man+(noun) combin ing form

Laurence Horn laurence.horn at YALE.EDU
Mon Oct 3 14:54:15 UTC 2005

>In a message dated 10/2/05 10:58:56 PM, JJJRLandau at AOL.COM writes:
>>  My recollection is that in Louisville, Kentucky, in the 1950's and 1960's,
>>  the term "colored man" did NOT mean "an African-American male" but rather
>>  had
>>  the more specific meaning "an African-American male employed in a white
>>  household" or even more specifically "an African-American male employed in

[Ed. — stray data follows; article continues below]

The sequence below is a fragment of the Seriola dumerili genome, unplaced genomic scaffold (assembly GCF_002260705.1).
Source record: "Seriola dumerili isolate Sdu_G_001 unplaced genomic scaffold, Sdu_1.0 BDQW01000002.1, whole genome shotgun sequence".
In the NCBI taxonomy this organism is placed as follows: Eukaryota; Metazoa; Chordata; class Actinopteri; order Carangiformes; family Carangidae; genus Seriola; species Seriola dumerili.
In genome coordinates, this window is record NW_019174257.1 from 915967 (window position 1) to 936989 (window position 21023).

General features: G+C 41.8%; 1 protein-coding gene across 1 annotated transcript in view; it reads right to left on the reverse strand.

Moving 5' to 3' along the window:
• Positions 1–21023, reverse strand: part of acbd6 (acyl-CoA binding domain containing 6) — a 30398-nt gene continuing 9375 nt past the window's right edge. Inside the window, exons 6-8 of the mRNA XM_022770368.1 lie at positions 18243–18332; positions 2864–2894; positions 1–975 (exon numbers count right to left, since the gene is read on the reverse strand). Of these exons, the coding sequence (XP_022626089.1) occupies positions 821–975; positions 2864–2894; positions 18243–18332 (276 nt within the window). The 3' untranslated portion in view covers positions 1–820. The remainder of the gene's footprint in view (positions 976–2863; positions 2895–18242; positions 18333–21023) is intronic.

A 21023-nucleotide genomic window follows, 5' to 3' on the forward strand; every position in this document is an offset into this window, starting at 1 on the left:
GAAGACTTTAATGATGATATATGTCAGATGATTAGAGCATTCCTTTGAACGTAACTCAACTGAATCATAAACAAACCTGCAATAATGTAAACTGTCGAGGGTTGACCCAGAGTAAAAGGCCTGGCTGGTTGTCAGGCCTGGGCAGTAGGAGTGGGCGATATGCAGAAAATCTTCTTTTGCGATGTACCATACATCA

>>  a  white
>>  household as a semi-skilled artisan, such as a handyman or  gardener."
>>  Similarly "colored woman" had the specific meaning "an  African-American
>>  cleaning
>>  woman".   However (NAACP please note)  "colored people" did indeed mean
>>  "African-Americans in general".
>Couldn't a distinction made on the basis of stress? i.e.,
>colored MAN = African-American servant

Not sure about this; *my* intuition is different.  "I'll have my
colored man do it", "Where's the colored man?", and so on would still
seem to have the forestress.  (I hear this with non-rhotic
pronunciation, no doubt from old movies:  "CULluhd man".)


>COLORED man = African-American male
>That would seem intuitively right to me.

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